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Networking and making connections: How it can help your career

A guide to networking & boosting job prospects

Four international students sitting at a networking event discussing their careers
Four international students sitting at a networking event discussing their careers

When it comes to your career, it’s not just about what you know (what you’ve studied and the skills you have) – it’s also about who you know!

So, we’ve put together a guide to networking to boost your job prospects and future career. And remember, it’s a great idea to begin networking while you’re still a student so you can open up exciting opportunities before you’ve even graduated.

What is networking?

In simple terms, networking means connecting with or building relationships with people – and we’re talking about doing this in a professional context. Networking is about developing professional relationships with relevant people and creating a network of people in your field or related fields.

Why is networking important?

Networking is useful in many ways. It can boost your skill set, allow you to meet like-minded people and make you feel part of a professional community. It can even help you get an internship or a job!

Boost your skills

Networking can increase your confidence and improve your social and language skills. Every new connection you make gives you practice in meeting and connecting with new people – being able to start a conversation with a stranger is a super useful talent.

Networking is also a great way to showcase your skills. It’s a good idea to have some samples or a portfolio of your work available on LinkedIn, or a blog or website – that way, people can appreciate your skills at a glance.

Meet like-minded people

Meeting other people who have studied the same degree, travelled the same trajectory as you or are working in the job you want can also be valuable. It can provide insight into how to navigate your career and access people you can turn to for advice.

The potential to find a mentor is another reason to start networking. A mentor is someone who is knowledgeable about your field and can help guide you through your studies and plan for your future career.

Find a job

These days, the job market is a competitive place. This is another reason why networking is so important and useful – it can give you access to the ‘hidden job market’. If you know the right person, you might hear about an internship, job or position before it’s advertised on LinkedIn or Seek, or one that won’t be advertised at all.

If a network of people know about your skill set, someone might even recommend you for the job. The more you keep in touch with professionals you’ve met in your field, the more likely they’ll be to think of you when a relevant position comes up.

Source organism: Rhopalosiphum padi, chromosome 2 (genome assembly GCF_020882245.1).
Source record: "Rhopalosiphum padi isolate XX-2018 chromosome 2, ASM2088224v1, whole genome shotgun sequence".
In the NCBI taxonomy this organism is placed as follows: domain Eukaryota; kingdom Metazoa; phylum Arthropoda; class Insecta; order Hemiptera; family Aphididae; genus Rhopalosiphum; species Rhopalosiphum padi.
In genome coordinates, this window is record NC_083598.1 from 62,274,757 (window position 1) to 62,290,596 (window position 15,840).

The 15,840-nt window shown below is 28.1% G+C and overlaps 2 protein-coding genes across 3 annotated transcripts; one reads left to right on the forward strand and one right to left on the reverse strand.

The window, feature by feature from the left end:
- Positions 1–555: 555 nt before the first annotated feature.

This kind of head-start can be invaluable in securing the job you want!

An international student wearing a maroon shirt and sitting on a desk chatting with a colleague to discuss his future career prospects

How can I start building my professional network?

You can get started on building your professional network in both informal and formal ways.

Informal networking

Informal networking involves chatting to other students or people at your education provider. Other students may have useful advice about how they started networking or approaches that worked best for them. As a student, it’s also a great idea to have conversations with your lecturers and tutors – they’re subject experts, after all.

Formal networking

In terms of formal networking, you can join relevant student clubs and societies, and keep an eye out for specific networking events and meetups.

While you’re studying, conferences are one of the best places to network formally because they give you access to some of the most successful people and greatest minds in your field. If you present at a conference, this is a great way to give people an idea of who you are and what you know.

How to network effectively

Importantly, networking is about more than just attending events. It’s essential to have authentic conversations with people – to build a genuine, lasting connection. If you meet someone you connect with, or who seems important to your field, make sure you ask for (and record!) their contact details. It’s a good idea to add them to your LinkedIn network straight away and send them a short message so you stick in their mind.

As you keep in contact and the relationship develops, you could suggest a Zoom catchup or a coffee meeting. This provides a great way of solidifying the connection and also shows you’re proactive and genuinely interested in the relationship.

How can I find networking events near me?

Your education provider is the best place to find networking events near you. Ask your lecturers and tutors if they know of any events coming up, student bodies or community organisations. If your course or education provider has a club or society, they will usually advertise networking events on pin-up boards or in a Facebook group.

Keep an eye on LinkedIn because events may be advertised there too. You can also do a quick Google search from time to time to see if ‘networking’, ‘[your field]’ and ‘[your city]’ brings up any events.

The most important thing is to keep active in trying to build your network. This will ensure you succeed in building connections and boosting your future career.